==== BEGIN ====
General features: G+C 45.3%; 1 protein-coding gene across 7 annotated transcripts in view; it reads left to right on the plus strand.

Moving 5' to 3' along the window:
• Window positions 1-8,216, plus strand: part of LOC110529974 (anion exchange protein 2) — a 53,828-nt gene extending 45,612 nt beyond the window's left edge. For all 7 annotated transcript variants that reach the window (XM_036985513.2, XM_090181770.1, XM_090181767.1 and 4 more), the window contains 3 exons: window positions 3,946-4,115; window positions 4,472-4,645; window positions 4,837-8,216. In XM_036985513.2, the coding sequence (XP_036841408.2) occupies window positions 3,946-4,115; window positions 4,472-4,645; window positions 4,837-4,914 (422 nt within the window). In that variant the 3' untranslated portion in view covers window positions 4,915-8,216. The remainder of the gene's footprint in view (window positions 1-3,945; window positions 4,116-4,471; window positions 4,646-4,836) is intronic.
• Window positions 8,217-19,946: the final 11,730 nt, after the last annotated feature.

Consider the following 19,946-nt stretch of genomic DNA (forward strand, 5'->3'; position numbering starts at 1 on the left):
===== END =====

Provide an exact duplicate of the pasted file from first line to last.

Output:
General features: G+C 45.3%; 1 protein-coding gene across 7 annotated transcripts in view; it reads left to right on the plus strand.

Moving 5' to 3' along the window:
• Window positions 1-8,216, plus strand: part of LOC110529974 (anion exchange protein 2) — a 53,828-nt gene extending 45,612 nt beyond the window's left edge. For all 7 annotated transcript variants that reach the window (XM_036985513.2, XM_090181770.1, XM_090181767.1 and 4 more), the window contains 3 exons: window positions 3,946-4,115; window positions 4,472-4,645; window positions 4,837-8,216. In XM_036985513.2, the coding sequence (XP_036841408.2) occupies window positions 3,946-4,115; window positions 4,472-4,645; window positions 4,837-4,914 (422 nt within the window). In that variant the 3' untranslated portion in view covers window positions 4,915-8,216. The remainder of the gene's footprint in view (window positions 1-3,945; window positions 4,116-4,471; window positions 4,646-4,836) is intronic.
• Window positions 8,217-19,946: the final 11,730 nt, after the last annotated feature.

Consider the following 19,946-nt stretch of genomic DNA (forward strand, 5'->3'; position numbering starts at 1 on the left):